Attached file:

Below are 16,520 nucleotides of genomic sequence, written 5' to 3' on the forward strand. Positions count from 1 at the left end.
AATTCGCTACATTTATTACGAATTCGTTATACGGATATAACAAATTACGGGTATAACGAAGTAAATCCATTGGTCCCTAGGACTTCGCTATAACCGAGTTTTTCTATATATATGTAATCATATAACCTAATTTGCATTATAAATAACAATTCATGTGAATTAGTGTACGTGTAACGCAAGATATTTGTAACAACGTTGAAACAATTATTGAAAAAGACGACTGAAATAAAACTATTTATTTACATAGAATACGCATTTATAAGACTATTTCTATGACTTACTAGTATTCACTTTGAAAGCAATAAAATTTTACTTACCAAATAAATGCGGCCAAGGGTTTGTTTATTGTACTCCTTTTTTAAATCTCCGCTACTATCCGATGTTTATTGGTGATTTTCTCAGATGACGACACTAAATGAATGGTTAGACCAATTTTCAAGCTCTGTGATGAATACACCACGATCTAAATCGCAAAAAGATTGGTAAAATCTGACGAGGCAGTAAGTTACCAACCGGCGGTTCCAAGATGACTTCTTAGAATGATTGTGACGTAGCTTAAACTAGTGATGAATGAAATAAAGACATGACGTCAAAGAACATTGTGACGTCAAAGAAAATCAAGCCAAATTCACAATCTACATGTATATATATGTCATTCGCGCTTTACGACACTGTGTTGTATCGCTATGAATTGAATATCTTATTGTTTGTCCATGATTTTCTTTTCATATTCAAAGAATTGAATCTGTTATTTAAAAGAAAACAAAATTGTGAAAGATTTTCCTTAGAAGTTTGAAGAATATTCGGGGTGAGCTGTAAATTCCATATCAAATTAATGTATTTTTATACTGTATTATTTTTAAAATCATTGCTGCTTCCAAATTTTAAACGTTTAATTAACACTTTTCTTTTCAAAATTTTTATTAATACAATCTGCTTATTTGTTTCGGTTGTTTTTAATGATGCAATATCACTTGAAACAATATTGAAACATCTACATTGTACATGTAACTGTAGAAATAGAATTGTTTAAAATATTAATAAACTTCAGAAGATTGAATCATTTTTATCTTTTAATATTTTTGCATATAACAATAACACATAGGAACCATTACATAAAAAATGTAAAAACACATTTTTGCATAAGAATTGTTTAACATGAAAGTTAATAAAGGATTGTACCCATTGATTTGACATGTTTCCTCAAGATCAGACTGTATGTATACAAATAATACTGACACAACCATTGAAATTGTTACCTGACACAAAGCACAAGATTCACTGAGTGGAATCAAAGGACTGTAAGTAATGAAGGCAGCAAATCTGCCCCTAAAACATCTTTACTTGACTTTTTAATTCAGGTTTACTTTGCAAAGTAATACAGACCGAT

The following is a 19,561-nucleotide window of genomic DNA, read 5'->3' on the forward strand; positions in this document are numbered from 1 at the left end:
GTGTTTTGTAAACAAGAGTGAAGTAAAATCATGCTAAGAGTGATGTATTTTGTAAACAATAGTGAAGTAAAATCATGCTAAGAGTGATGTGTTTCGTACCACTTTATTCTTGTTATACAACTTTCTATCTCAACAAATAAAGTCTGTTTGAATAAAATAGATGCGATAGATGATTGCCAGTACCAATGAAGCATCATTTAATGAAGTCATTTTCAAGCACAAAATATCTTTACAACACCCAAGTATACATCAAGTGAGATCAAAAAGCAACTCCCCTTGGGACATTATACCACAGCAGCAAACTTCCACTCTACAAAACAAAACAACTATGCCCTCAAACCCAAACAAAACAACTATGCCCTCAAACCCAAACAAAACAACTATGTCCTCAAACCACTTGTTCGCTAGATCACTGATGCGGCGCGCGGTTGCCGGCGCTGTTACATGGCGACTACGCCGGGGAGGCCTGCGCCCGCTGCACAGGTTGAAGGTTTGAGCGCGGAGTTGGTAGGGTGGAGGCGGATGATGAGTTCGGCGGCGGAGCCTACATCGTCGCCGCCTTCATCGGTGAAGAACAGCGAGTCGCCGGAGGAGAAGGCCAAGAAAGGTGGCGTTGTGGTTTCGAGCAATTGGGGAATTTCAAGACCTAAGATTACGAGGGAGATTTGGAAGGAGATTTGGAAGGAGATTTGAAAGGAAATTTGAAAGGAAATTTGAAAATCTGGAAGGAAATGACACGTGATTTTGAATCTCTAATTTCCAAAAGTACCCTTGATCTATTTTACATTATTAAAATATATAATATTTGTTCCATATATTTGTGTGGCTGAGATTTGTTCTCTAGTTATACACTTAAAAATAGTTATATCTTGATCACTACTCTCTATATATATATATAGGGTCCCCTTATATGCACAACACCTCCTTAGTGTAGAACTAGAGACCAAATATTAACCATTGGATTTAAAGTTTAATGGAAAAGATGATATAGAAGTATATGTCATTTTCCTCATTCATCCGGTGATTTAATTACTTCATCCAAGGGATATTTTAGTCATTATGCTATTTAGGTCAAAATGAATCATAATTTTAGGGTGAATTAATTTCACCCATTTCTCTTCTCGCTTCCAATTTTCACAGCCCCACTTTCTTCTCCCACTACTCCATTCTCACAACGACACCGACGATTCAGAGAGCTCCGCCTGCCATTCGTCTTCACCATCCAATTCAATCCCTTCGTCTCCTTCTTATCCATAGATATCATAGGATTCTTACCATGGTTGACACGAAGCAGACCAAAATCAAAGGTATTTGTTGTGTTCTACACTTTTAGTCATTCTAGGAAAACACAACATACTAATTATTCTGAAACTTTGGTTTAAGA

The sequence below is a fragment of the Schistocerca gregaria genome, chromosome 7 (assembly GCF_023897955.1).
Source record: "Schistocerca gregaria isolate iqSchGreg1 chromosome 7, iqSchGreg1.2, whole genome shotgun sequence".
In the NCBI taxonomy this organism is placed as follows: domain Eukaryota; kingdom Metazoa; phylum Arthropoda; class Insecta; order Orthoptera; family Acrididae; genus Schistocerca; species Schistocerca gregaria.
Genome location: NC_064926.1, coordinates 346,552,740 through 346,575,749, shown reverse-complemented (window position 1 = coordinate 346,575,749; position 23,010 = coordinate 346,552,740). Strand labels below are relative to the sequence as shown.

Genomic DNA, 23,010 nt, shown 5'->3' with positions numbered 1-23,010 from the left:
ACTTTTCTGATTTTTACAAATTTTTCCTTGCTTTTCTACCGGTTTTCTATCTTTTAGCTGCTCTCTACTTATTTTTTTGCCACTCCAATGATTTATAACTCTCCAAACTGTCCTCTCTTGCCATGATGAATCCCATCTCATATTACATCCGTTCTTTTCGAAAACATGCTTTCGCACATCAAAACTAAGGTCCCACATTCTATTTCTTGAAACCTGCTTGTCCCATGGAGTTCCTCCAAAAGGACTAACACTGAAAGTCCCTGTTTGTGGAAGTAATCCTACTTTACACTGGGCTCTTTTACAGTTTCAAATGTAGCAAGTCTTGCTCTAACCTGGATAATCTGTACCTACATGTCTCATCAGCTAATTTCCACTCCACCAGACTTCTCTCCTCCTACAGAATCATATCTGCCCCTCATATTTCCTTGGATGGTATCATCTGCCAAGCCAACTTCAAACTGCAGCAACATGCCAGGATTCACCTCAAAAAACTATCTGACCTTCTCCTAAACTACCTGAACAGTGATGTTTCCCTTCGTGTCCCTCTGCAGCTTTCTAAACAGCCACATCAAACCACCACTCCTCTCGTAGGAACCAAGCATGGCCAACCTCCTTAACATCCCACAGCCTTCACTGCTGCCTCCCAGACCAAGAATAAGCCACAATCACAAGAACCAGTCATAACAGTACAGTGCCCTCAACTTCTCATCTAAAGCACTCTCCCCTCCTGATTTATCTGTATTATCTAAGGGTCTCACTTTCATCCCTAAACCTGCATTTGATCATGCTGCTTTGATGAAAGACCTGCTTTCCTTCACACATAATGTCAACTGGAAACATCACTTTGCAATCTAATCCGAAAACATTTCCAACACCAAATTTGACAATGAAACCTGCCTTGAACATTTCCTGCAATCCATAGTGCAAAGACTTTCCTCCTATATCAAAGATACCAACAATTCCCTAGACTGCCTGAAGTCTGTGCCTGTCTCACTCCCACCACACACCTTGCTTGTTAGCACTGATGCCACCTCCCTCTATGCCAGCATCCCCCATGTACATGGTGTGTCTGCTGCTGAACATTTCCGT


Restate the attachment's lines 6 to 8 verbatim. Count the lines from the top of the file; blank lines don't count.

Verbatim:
Source record: "Schistocerca gregaria isolate iqSchGreg1 chromosome 7, iqSchGreg1.2, whole genome shotgun sequence".
In the NCBI taxonomy this organism is placed as follows: domain Eukaryota; kingdom Metazoa; phylum Arthropoda; class Insecta; order Orthoptera; family Acrididae; genus Schistocerca; species Schistocerca gregaria.
Genome location: NC_064926.1, coordinates 346,552,740 through 346,575,749, shown reverse-complemented (window position 1 = coordinate 346,575,749; position 23,010 = coordinate 346,552,740). Strand labels below are relative to the sequence as shown.